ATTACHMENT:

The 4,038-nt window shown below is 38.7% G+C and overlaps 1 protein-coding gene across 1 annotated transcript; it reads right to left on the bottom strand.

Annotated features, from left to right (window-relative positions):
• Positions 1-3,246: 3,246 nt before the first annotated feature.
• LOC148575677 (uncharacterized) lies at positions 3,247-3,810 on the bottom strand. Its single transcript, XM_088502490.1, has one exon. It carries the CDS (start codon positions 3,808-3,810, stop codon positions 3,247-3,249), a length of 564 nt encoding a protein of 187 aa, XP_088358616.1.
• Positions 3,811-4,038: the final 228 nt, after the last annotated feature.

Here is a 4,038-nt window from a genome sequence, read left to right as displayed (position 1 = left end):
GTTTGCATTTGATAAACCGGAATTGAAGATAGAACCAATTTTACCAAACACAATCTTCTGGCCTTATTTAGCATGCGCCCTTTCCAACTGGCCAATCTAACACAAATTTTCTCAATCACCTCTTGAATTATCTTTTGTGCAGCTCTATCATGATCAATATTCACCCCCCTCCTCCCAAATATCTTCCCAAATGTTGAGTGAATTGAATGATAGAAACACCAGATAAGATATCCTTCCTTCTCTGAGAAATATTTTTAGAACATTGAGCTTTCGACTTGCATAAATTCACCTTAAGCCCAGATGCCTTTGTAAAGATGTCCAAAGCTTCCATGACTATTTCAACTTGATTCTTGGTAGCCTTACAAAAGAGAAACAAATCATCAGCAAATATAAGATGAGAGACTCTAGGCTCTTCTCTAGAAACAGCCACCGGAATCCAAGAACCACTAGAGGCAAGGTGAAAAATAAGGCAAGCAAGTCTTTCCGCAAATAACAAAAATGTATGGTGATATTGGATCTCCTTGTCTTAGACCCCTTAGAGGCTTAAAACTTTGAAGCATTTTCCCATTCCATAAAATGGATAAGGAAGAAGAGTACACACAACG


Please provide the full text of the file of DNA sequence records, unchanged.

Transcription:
The 4,038-nt window shown below is 38.7% G+C and overlaps 1 protein-coding gene across 1 annotated transcript; it reads right to left on the bottom strand.

Annotated features, from left to right (window-relative positions):
• Positions 1-3,246: 3,246 nt before the first annotated feature.
• LOC148575677 (uncharacterized) lies at positions 3,247-3,810 on the bottom strand. Its single transcript, XM_088502490.1, has one exon. It carries the CDS (start codon positions 3,808-3,810, stop codon positions 3,247-3,249), a length of 564 nt encoding a protein of 187 aa, XP_088358616.1.
• Positions 3,811-4,038: the final 228 nt, after the last annotated feature.

Here is a 4,038-nt window from a genome sequence, read left to right as displayed (position 1 = left end):
GTTTGCATTTGATAAACCGGAATTGAAGATAGAACCAATTTTACCAAACACAATCTTCTGGCCTTATTTAGCATGCGCCCTTTCCAACTGGCCAATCTAACACAAATTTTCTCAATCACCTCTTGAATTATCTTTTGTGCAGCTCTATCATGATCAATATTCACCCCCCTCCTCCCAAATATCTTCCCAAATGTTGAGTGAATTGAATGATAGAAACACCAGATAAGATATCCTTCCTTCTCTGAGAAATATTTTTAGAACATTGAGCTTTCGACTTGCATAAATTCACCTTAAGCCCAGATGCCTTTGTAAAGATGTCCAAAGCTTCCATGACTATTTCAACTTGATTCTTGGTAGCCTTACAAAAGAGAAACAAATCATCAGCAAATATAAGATGAGAGACTCTAGGCTCTTCTCTAGAAACAGCCACCGGAATCCAAGAACCACTAGAGGCAAGGTGAAAAATAAGGCAAGCAAGTCTTTCCGCAAATAACAAAAATGTATGGTGATATTGGATCTCCTTGTCTTAGACCCCTTAGAGGCTTAAAACTTTGAAGCATTTTCCCATTCCATAAAATGGATAAGGAAGAAGAGTACACACAACG